or Connect
AppleInsider › Forums › Mobile › iPod + iTunes + AppleTV › Apple's iTunes Replay cloud service reappears in movie studio talks
New Posts  All Forums:Forum Nav:

Apple's iTunes Replay cloud service reappears in movie studio talks

post #1 of 14
Thread Starter 
New reports of conversations between Apple and film studios have verified the existence of an "iTunes Replay" cloud service detailed by AppleInsider a year ago.

A new CNET report published today says Apple is working to get studios to agree to allow it to host an online "cloud" version of the content they buy, enabling them to access it from their mobile devices, such as the iPhone, iPod touch and the upcoming iPad.

Earlier reports last month indicated Apple was working to convince music labels to participate in the same type of service for music.

AppleInsider described the service a year ago, when it was being developed under the name "iTunes Replay."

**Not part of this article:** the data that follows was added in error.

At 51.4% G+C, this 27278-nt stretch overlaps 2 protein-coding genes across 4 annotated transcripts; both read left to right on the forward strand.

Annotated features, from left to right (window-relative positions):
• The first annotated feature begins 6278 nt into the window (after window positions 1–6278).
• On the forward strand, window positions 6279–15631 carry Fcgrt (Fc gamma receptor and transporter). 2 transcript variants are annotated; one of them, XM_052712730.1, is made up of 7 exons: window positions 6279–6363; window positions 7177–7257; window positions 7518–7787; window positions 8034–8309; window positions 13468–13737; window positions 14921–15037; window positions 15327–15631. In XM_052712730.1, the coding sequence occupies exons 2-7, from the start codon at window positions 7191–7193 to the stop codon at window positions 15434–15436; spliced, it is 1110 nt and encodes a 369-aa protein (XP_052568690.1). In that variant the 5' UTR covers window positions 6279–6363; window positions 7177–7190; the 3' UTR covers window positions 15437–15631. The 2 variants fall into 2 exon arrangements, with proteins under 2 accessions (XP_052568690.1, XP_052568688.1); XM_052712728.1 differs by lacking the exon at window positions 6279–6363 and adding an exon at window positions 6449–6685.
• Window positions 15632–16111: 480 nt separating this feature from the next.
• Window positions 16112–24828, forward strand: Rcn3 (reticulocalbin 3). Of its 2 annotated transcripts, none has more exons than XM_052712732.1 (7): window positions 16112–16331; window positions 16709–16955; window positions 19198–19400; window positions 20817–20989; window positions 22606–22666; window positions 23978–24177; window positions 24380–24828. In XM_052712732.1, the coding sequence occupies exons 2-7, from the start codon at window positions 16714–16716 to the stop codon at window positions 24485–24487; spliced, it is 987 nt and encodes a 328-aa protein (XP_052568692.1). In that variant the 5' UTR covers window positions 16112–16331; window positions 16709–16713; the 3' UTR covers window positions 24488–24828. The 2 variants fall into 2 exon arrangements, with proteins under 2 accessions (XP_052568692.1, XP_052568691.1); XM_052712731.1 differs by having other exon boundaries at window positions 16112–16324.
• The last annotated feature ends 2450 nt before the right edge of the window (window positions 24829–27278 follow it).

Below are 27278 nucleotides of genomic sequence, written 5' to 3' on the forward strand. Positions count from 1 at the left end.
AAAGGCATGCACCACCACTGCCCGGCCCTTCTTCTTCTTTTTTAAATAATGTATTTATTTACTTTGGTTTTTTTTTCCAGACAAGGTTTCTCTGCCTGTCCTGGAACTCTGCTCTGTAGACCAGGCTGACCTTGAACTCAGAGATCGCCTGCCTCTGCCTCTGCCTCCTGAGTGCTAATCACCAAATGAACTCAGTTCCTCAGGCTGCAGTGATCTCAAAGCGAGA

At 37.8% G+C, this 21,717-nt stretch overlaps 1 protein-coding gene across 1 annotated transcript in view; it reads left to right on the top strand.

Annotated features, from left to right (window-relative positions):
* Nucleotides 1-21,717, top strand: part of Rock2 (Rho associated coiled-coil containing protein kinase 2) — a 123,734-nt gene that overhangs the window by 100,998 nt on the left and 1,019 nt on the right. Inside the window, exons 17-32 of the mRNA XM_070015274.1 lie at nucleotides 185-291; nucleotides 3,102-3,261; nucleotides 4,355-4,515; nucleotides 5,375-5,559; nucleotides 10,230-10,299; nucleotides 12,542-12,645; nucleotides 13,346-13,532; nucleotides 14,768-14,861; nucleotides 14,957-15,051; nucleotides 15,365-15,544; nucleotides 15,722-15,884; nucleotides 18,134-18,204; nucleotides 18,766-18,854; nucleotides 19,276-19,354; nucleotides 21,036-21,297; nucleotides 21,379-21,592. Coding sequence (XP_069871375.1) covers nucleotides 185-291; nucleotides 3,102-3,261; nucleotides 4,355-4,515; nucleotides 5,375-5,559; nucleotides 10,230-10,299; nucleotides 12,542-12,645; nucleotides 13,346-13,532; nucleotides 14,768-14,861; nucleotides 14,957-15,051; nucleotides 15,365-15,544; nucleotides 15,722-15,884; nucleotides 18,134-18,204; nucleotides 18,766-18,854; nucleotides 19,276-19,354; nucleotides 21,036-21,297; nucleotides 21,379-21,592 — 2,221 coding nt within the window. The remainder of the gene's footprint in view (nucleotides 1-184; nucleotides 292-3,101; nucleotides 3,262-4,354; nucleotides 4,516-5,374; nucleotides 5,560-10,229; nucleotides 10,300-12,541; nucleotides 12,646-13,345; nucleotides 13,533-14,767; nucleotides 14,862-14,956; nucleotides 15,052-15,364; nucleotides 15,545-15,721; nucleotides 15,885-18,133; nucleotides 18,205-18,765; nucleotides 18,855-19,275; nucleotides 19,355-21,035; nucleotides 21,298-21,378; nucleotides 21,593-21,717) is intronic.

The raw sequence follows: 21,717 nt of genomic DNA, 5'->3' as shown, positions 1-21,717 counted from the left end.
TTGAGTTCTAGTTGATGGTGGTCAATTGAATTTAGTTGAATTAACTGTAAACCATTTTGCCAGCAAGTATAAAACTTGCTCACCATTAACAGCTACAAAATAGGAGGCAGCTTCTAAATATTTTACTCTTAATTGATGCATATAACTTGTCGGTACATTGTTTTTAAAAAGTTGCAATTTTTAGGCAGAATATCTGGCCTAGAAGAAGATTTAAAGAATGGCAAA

The service was designed to allow iTunes shoppers to build out their digital video collection without worrying about the space needed to store the often hefty media files.

One of the main complaints users have with video purchases on iTunes is that they are forced to either throw away their files after watching them, or find a place to store the large files either on their hard drive or by burning them to DVDs.

Last year's report said it was unclear whether Apple planed to charge for the service, which was said to include both iTunes Movie and TV show purchases.

The problem for Apple in deploying the new service was not technical, but instead related to concerns from media publishers that Apple's iTunes customers would be unable to stream the content they purchase to other devices, forcing Nokia and Microsoft and Google to develop their own media stores. None of those companies have done well in building mobile software markets, let alone in reselling music and movies.

Forrester's regular prediction of death for iTunes